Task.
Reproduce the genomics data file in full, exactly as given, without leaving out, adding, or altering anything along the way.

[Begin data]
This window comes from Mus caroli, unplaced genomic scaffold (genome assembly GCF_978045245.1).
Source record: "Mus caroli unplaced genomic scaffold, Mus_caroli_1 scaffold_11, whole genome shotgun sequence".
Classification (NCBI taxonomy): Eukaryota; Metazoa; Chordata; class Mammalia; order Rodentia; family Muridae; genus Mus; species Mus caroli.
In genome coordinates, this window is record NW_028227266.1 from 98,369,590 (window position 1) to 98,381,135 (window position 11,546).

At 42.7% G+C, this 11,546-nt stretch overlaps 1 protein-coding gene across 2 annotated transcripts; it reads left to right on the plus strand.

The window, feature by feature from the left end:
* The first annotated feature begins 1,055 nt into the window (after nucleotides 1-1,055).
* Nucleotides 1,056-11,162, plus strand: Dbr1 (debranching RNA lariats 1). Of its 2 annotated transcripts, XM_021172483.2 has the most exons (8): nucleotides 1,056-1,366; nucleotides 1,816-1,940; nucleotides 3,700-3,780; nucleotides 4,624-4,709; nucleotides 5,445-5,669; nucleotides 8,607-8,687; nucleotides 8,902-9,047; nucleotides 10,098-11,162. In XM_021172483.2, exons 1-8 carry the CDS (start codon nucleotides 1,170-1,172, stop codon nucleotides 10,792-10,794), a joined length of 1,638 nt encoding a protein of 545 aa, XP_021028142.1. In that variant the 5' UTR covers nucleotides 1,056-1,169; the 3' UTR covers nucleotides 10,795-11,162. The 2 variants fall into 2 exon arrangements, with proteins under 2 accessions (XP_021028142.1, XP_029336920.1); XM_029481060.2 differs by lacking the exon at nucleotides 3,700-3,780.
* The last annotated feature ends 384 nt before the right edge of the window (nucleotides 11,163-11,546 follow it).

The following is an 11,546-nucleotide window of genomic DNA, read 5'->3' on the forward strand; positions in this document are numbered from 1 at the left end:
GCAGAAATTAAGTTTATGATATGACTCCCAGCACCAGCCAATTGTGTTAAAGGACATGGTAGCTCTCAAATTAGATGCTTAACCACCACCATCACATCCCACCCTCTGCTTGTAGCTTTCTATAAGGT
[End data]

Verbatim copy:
This window comes from Mus caroli, unplaced genomic scaffold (genome assembly GCF_978045245.1).
Source record: "Mus caroli unplaced genomic scaffold, Mus_caroli_1 scaffold_11, whole genome shotgun sequence".
Classification (NCBI taxonomy): Eukaryota; Metazoa; Chordata; class Mammalia; order Rodentia; family Muridae; genus Mus; species Mus caroli.
In genome coordinates, this window is record NW_028227266.1 from 98,369,590 (window position 1) to 98,381,135 (window position 11,546).

At 42.7% G+C, this 11,546-nt stretch overlaps 1 protein-coding gene across 2 annotated transcripts; it reads left to right on the plus strand.

The window, feature by feature from the left end:
* The first annotated feature begins 1,055 nt into the window (after nucleotides 1-1,055).
* Nucleotides 1,056-11,162, plus strand: Dbr1 (debranching RNA lariats 1). Of its 2 annotated transcripts, XM_021172483.2 has the most exons (8): nucleotides 1,056-1,366; nucleotides 1,816-1,940; nucleotides 3,700-3,780; nucleotides 4,624-4,709; nucleotides 5,445-5,669; nucleotides 8,607-8,687; nucleotides 8,902-9,047; nucleotides 10,098-11,162. In XM_021172483.2, exons 1-8 carry the CDS (start codon nucleotides 1,170-1,172, stop codon nucleotides 10,792-10,794), a joined length of 1,638 nt encoding a protein of 545 aa, XP_021028142.1. In that variant the 5' UTR covers nucleotides 1,056-1,169; the 3' UTR covers nucleotides 10,795-11,162. The 2 variants fall into 2 exon arrangements, with proteins under 2 accessions (XP_021028142.1, XP_029336920.1); XM_029481060.2 differs by lacking the exon at nucleotides 3,700-3,780.
* The last annotated feature ends 384 nt before the right edge of the window (nucleotides 11,163-11,546 follow it).

The following is an 11,546-nucleotide window of genomic DNA, read 5'->3' on the forward strand; positions in this document are numbered from 1 at the left end:
GCAGAAATTAAGTTTATGATATGACTCCCAGCACCAGCCAATTGTGTTAAAGGACATGGTAGCTCTCAAATTAGATGCTTAACCACCACCATCACATCCCACCCTCTGCTTGTAGCTTTCTATAAGGT